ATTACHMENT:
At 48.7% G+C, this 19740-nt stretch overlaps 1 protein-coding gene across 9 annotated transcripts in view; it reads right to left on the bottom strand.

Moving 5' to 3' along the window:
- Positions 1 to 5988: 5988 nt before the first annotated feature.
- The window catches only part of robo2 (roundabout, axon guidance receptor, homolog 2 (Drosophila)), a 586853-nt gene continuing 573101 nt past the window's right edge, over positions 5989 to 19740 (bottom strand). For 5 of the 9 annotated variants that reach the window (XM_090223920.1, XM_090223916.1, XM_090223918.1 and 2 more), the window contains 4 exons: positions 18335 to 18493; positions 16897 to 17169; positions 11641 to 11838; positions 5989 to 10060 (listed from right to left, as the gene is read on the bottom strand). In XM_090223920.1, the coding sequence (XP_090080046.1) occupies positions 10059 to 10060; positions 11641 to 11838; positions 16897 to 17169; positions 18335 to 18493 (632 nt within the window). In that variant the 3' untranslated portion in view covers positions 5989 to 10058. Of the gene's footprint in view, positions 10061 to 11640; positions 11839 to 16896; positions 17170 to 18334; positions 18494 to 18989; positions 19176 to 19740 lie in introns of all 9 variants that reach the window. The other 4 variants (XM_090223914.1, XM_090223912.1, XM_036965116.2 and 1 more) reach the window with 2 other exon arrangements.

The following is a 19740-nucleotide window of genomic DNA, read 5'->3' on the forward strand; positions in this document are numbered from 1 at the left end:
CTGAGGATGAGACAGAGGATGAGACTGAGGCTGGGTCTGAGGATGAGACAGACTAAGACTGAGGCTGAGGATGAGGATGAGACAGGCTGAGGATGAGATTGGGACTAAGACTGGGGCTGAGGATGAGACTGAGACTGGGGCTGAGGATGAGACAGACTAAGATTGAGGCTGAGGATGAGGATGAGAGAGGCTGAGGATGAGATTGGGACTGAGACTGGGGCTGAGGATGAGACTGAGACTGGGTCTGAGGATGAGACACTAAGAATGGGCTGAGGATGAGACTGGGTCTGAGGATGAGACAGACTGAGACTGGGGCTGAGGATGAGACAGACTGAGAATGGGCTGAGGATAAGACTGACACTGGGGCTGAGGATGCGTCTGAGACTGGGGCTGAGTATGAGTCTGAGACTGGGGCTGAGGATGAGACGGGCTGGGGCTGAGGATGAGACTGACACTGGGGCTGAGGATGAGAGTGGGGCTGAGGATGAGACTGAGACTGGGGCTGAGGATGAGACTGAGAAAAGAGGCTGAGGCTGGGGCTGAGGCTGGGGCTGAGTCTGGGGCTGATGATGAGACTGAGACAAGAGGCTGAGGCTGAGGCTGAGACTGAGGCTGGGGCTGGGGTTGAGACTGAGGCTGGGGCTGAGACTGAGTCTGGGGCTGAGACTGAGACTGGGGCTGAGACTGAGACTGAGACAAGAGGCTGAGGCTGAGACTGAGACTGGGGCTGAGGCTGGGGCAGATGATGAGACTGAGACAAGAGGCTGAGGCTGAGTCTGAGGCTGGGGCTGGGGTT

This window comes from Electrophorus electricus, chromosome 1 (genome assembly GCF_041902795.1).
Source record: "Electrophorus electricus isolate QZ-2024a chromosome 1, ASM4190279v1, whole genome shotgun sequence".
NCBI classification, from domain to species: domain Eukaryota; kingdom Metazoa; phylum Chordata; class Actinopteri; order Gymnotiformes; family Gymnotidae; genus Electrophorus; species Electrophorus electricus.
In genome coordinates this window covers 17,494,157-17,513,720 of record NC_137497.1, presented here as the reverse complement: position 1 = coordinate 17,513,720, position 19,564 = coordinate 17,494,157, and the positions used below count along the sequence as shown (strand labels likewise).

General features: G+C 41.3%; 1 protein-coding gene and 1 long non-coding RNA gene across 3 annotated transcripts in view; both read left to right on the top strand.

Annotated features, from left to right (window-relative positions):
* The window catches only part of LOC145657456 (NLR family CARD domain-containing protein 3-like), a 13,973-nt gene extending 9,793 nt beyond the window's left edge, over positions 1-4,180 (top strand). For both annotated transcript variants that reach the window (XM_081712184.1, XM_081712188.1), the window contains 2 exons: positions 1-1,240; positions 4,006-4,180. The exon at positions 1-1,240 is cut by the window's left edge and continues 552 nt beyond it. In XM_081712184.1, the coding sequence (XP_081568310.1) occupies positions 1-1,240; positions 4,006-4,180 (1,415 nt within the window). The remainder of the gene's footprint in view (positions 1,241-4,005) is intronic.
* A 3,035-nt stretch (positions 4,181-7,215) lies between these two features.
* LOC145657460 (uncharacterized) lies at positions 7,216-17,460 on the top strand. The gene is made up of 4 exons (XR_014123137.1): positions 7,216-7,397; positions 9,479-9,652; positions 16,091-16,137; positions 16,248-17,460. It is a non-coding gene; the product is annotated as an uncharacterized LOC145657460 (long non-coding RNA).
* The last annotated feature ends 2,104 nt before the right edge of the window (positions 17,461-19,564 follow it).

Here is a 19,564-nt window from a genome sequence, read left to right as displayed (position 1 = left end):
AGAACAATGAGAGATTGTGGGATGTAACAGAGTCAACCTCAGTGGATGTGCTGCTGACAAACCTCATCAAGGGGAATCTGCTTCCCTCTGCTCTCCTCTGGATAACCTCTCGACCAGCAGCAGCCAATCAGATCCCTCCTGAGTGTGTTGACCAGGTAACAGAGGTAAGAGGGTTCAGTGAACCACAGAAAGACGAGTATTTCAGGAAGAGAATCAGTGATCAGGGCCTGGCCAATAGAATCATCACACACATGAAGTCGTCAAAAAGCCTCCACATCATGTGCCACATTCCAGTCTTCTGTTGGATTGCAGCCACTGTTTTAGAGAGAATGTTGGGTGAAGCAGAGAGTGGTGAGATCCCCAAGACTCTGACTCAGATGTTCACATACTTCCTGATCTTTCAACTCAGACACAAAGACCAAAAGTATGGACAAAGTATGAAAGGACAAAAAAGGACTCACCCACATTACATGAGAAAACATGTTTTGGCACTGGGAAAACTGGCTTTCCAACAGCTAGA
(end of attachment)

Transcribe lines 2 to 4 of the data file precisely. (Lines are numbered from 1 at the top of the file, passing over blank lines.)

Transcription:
Moving 5' to 3' along the window:
- Positions 1 to 5988: 5988 nt before the first annotated feature.
- The window catches only part of robo2 (roundabout, axon guidance receptor, homolog 2 (Drosophila)), a 586853-nt gene continuing 573101 nt past the window's right edge, over positions 5989 to 19740 (bottom strand). For 5 of the 9 annotated variants that reach the window (XM_090223920.1, XM_090223916.1, XM_090223918.1 and 2 more), the window contains 4 exons: positions 18335 to 18493; positions 16897 to 17169; positions 11641 to 11838; positions 5989 to 10060 (listed from right to left, as the gene is read on the bottom strand). In XM_090223920.1, the coding sequence (XP_090080046.1) occupies positions 10059 to 10060; positions 11641 to 11838; positions 16897 to 17169; positions 18335 to 18493 (632 nt within the window). In that variant the 3' untranslated portion in view covers positions 5989 to 10058. Of the gene's footprint in view, positions 10061 to 11640; positions 11839 to 16896; positions 17170 to 18334; positions 18494 to 18989; positions 19176 to 19740 lie in introns of all 9 variants that reach the window. The other 4 variants (XM_090223914.1, XM_090223912.1, XM_036965116.2 and 1 more) reach the window with 2 other exon arrangements.